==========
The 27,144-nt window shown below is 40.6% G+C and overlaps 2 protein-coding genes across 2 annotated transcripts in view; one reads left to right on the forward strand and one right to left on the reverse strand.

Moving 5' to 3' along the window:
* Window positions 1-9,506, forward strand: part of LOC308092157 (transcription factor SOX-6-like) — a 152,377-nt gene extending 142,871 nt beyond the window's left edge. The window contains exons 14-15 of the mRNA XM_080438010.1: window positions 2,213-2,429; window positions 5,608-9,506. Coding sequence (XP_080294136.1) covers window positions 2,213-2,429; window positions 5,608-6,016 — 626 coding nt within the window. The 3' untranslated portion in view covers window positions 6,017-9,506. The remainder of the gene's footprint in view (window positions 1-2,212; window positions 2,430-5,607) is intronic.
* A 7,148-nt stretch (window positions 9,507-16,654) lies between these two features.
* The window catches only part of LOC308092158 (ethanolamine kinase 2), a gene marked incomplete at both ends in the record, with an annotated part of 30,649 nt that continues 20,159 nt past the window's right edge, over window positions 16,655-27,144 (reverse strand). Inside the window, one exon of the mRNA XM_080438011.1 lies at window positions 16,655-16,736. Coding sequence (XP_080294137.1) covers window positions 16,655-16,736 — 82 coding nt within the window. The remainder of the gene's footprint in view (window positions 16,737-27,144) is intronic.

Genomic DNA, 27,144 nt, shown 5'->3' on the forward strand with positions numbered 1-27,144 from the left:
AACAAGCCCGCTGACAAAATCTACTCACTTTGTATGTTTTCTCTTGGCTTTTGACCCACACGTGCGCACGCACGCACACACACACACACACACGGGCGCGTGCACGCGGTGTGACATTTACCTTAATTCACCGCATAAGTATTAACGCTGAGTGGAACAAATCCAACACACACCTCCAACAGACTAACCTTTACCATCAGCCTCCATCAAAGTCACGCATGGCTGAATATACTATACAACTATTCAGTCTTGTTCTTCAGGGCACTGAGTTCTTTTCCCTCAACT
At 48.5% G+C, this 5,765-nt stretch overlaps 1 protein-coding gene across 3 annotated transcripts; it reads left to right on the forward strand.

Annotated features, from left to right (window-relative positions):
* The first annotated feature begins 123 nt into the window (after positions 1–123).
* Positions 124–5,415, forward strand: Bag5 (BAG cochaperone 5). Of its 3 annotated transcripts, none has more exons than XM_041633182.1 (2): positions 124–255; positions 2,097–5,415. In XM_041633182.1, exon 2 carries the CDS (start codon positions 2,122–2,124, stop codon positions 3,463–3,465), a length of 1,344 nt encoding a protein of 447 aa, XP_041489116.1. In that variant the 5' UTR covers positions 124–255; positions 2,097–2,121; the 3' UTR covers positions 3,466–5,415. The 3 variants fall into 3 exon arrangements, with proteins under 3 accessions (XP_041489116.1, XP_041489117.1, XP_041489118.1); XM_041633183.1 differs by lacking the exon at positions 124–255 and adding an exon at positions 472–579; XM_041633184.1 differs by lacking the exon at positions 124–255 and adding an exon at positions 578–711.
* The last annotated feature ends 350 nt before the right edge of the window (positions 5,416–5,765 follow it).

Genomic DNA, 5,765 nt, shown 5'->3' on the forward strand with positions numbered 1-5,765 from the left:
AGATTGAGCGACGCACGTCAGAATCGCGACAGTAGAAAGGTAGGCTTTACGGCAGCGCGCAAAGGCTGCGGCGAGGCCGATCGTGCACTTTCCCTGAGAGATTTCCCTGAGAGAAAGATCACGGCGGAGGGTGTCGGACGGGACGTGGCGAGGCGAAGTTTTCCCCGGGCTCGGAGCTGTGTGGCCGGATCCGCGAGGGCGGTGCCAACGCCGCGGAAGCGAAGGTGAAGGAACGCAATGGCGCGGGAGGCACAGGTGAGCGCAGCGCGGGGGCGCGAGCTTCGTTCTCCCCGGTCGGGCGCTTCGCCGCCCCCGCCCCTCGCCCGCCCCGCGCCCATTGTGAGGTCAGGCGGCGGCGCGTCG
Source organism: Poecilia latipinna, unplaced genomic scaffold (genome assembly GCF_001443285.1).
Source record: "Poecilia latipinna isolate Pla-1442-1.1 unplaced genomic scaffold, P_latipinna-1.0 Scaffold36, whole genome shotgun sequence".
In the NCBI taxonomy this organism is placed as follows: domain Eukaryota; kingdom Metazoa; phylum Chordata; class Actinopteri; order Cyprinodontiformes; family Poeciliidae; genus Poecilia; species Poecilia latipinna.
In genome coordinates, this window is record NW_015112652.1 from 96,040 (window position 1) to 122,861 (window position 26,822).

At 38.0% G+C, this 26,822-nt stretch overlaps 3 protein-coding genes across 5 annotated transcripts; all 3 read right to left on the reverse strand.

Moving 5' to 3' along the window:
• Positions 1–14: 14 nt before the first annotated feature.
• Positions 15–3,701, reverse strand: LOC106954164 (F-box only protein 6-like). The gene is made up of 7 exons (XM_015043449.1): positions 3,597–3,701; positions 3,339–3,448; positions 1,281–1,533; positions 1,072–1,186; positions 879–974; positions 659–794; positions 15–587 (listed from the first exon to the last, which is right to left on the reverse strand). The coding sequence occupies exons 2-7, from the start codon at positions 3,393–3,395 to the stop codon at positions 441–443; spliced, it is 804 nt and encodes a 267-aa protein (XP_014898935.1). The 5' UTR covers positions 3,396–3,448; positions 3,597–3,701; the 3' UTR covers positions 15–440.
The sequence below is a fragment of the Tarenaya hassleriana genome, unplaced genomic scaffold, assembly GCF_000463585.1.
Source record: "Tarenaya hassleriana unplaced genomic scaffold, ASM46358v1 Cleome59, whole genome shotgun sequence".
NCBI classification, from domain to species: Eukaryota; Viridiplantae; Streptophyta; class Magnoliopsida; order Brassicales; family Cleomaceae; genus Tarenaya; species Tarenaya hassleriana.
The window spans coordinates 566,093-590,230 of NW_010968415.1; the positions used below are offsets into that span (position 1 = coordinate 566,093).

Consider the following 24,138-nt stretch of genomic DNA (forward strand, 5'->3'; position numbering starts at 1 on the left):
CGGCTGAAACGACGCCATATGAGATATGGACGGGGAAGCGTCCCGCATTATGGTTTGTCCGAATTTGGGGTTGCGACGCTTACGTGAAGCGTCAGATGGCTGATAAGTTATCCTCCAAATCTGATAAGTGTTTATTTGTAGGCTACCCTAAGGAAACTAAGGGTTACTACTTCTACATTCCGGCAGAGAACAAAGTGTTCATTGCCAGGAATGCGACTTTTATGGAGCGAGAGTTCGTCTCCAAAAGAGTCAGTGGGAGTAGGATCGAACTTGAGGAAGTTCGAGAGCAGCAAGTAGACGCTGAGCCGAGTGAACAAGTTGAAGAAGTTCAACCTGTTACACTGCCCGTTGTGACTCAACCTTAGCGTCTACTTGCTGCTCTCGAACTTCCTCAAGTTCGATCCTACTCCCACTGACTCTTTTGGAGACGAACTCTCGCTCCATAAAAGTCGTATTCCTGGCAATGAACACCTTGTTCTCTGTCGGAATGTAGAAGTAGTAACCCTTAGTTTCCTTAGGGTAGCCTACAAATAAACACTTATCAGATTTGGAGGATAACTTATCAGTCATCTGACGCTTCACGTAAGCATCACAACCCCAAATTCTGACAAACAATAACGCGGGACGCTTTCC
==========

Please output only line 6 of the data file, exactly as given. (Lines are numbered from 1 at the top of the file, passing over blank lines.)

Genomic DNA, 27,144 nt, shown 5'->3' on the forward strand with positions numbered 1-27,144 from the left: